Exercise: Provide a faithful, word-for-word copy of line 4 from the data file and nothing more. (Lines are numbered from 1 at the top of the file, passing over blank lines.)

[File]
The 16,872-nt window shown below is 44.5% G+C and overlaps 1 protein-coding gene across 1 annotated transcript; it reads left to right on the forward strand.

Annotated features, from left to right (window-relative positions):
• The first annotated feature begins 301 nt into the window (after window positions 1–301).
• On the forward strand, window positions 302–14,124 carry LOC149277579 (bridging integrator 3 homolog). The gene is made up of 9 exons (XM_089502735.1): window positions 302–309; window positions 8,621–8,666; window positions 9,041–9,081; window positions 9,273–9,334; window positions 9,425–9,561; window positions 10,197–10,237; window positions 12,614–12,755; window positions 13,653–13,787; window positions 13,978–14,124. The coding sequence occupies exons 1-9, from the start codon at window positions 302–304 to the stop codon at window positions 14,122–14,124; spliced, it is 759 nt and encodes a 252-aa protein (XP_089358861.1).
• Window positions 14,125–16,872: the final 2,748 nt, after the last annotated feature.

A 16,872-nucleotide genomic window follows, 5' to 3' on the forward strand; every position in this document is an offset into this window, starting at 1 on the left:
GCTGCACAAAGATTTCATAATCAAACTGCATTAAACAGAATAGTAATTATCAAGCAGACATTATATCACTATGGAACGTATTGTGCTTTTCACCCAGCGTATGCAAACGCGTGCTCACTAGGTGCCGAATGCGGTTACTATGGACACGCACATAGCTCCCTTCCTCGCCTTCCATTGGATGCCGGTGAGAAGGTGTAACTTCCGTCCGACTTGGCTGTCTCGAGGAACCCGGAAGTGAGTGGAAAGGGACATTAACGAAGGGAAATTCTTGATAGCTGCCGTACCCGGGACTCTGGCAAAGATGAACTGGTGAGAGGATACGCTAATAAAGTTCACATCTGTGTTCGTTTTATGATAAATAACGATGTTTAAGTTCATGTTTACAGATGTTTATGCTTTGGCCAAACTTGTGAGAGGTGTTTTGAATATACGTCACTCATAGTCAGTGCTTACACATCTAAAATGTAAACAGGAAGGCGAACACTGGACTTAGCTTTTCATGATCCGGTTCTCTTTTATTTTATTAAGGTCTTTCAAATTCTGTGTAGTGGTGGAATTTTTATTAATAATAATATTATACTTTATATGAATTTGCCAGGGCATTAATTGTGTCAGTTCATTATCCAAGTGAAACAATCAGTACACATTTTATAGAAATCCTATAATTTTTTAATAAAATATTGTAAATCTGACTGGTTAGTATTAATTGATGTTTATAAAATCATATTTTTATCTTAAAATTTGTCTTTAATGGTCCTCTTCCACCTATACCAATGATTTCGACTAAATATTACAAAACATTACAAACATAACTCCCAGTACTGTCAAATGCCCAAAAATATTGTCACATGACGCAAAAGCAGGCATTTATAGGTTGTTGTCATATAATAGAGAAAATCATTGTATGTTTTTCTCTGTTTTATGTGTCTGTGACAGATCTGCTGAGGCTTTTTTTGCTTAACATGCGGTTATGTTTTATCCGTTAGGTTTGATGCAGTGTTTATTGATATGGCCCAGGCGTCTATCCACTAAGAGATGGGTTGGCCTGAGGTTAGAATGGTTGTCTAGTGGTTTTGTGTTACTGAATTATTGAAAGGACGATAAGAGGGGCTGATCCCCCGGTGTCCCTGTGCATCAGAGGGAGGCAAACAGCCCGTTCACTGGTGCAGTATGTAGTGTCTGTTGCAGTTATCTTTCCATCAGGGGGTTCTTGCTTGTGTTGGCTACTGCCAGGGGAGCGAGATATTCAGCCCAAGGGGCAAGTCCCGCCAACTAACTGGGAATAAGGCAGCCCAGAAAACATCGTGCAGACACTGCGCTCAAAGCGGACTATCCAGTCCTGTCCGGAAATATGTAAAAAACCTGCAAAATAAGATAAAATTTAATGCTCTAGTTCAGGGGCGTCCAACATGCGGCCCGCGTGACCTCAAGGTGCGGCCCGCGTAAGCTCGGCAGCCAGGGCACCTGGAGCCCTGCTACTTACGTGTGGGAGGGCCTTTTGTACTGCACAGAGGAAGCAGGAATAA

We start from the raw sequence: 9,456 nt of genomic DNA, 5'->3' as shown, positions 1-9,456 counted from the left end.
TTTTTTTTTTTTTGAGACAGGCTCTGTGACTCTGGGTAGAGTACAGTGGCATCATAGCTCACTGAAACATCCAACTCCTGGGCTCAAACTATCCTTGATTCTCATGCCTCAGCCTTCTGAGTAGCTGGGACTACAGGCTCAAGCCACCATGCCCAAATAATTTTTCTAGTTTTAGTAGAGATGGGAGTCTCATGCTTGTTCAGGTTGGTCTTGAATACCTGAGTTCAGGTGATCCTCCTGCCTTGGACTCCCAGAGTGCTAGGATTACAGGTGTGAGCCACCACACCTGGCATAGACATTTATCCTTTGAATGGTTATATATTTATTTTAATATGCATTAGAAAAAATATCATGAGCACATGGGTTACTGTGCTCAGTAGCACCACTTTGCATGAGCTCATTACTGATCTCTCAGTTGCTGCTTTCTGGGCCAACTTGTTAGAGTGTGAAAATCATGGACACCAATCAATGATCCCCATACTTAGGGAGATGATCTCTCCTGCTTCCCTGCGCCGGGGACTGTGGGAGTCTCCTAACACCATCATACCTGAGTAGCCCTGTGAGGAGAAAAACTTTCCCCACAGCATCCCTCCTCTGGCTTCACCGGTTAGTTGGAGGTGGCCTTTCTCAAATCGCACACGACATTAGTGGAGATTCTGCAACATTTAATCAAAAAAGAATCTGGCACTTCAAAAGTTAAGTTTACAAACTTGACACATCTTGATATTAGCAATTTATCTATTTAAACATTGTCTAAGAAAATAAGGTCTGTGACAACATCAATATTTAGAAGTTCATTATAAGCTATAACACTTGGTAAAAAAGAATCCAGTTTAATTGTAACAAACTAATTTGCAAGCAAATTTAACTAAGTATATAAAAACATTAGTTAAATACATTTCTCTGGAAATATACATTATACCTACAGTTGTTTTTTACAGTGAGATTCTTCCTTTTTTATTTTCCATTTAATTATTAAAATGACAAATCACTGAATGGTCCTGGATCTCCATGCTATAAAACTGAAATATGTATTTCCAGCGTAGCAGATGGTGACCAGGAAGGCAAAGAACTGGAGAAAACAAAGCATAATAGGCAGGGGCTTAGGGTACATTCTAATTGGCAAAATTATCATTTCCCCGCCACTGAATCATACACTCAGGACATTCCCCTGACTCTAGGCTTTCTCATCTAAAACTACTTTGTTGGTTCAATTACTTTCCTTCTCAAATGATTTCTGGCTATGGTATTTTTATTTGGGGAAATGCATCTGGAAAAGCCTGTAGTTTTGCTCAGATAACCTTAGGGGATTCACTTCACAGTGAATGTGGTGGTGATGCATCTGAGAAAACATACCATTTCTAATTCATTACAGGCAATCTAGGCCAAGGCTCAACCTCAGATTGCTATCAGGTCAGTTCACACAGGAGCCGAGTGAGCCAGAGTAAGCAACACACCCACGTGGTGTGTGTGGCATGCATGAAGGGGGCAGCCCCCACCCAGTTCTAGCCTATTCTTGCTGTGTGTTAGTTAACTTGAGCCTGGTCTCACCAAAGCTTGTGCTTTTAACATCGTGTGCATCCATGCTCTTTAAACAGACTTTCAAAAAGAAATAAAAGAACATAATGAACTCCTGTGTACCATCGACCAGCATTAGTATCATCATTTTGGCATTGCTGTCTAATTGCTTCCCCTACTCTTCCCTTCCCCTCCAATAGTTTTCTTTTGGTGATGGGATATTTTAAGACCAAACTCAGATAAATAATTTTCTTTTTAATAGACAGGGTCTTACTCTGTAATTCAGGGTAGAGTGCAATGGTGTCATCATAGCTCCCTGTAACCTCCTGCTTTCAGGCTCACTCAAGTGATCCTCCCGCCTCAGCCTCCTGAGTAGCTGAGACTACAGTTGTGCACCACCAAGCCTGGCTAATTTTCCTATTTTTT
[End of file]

• On the forward strand, window positions 302–14,124 carry LOC149277579 (bridging integrator 3 homolog). The gene is made up of 9 exons (XM_089502735.1): window positions 302–309; window positions 8,621–8,666; window positions 9,041–9,081; window positions 9,273–9,334; window positions 9,425–9,561; window positions 10,197–10,237; window positions 12,614–12,755; window positions 13,653–13,787; window positions 13,978–14,124. The coding sequence occupies exons 1-9, from the start codon at window positions 302–304 to the stop codon at window positions 14,122–14,124; spliced, it is 759 nt and encodes a 252-aa protein (XP_089358861.1).